Times have been good in the purpose-built rental apartment industry. Our industry has outperformed every other sector in the real estate industry in the past six years. Demand for new apartments is high, and demographic change taking place now is increasing that demand.
And yet purpose-built rental apartments have been overshadowed by the heated activity within the condominium market in such urban centres as Toronto and Vancouver. Condominium developers haven’t shown much interest, yet, in becoming merchant builders of purpose-built rental apartments, but this is going to change.
A merchant builder differs from a conventional builder in that a conventional builder finances a development, builds it up, and owns it afterward. Conventional builders receive all of the profit of a development, but also assume all of the risk. Many apartment builders are conventional builders, as they’re in the game for the long-term income.
Merchant builders are in the game to build and sell. They partner with financiers and they arrange to sell off a building once it is built. Condominiums have been an excellent venue for merchant builders, but merchant condo developers can find success as merchant apartment builders. The incentive to do so is increasing as condominium prices cool off.
We know condo developers know how to build new buildings. We know that they are skilled in buying and entitling land. We also know that the units they build are popular with renters, since piecemeal condo-unit rentals helped increase the rental market in major centres like Toronto and Vancouver.
If condominium developers are to become merchant apartment builders, the challenge is that they will have to take their buildings and turn them over to a professional property management firm who can market the units, rent them out and manage them. They have to be willing to wait until a new building is leased up, so it can be valued and sold to one of the many apartment investors who would be interested in buying a newly constructed building.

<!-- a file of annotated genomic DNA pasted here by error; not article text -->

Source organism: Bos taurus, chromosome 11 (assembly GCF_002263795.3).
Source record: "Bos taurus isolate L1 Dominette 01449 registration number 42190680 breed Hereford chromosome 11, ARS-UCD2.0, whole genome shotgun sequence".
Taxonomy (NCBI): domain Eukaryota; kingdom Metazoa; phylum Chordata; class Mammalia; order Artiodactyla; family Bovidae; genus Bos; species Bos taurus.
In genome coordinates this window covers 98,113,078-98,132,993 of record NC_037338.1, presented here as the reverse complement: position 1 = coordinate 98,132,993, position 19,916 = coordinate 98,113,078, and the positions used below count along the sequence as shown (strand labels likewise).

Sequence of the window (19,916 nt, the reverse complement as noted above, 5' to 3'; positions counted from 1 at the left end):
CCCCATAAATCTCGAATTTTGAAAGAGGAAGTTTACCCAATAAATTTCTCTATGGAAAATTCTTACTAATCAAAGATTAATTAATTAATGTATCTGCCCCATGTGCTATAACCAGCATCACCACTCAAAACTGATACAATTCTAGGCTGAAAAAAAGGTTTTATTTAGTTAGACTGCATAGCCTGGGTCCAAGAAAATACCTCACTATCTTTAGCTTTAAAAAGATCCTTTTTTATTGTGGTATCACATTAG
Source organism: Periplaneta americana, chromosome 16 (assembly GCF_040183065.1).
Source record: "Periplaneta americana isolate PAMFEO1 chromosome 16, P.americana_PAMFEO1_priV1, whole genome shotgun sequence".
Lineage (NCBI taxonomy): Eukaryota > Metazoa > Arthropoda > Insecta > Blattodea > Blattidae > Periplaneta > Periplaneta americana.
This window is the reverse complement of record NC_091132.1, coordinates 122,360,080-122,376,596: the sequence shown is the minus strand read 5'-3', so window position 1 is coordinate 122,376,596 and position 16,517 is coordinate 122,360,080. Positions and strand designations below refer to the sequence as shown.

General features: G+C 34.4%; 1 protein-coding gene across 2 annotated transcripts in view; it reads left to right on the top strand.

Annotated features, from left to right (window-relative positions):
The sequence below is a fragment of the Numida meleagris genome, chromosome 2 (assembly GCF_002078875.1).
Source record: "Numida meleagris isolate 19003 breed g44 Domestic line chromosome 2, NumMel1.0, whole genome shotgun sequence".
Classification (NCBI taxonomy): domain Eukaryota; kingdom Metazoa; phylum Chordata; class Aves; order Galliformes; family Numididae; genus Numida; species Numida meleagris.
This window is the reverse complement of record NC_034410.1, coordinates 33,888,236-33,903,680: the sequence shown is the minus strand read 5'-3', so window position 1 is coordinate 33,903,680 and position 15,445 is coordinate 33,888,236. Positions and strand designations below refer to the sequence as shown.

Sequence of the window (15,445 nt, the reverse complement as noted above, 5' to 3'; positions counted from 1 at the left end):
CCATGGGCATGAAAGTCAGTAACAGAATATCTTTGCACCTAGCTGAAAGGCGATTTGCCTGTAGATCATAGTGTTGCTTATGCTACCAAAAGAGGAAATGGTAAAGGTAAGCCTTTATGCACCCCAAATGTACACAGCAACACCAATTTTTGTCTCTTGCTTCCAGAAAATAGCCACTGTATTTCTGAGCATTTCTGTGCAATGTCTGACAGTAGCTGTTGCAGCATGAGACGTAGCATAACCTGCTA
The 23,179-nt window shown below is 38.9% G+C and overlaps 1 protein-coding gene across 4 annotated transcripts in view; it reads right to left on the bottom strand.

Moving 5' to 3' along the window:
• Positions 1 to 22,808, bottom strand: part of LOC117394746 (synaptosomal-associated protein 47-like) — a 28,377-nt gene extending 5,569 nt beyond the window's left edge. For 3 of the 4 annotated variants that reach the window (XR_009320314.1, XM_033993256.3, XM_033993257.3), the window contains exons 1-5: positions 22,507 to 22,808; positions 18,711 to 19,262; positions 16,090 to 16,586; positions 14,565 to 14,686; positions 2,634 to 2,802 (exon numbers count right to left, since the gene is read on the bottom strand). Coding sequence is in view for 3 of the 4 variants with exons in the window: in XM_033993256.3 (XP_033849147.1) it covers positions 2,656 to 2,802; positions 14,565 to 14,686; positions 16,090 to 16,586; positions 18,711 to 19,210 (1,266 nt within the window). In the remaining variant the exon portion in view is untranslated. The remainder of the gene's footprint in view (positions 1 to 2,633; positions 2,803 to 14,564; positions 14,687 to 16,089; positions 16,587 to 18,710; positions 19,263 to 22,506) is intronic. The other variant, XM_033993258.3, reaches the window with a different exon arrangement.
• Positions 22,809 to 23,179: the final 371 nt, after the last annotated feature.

But as the condominium market cools, condo developers will find a solid market waiting for them in the apartment industry. There is still a lot of catching up to do returning the supply that was severely limited through rent controls and regulations in the 1970s. Now that those restrictions have eased, we have pent-up demand that far exceeds supply.
Vacancy rates remain extremely low in most centers across the country and rents are increasing. Supply constraints in the last two decades of the twentieth century means that any and all new construction automatically enters at the top of the market. A lease-up is virtually assured, thanks to how much demand exceeds supply.
Building rental apartment buildings gives condominium developers a new marketplace of buyers eager to snap up properties. Some are even willing to buy a vacant apartment building and do the leasing themselves (this is referred to as a pre-sale or a forward sale). CMHC financing is available to build apartments at very attractive interest rates.
And let’s not forget purpose-built student housing. This niche market has seen explosive growth in the past few years, providing higher returns per square foot than conventional rentals. Student housing is bolstered rather than harmed by recession. When times get tough, people go back to school, increasing demand for student housing, as well as opportunities for developers.
Any developer looking into building a rental apartment building still needs to undertake a feasibility study. An unbiased report conducted by qualified and experienced researchers will help developers decide whether or not to build, what to build, how much rent can be charged on each unit, and how deep the market is.
For years I’ve said that the time to build apartments is now. As the condominium market resets to more realistic levels, the incentives to build new apartments is going to increase. The next decade will see a boom of new rental apartment construction.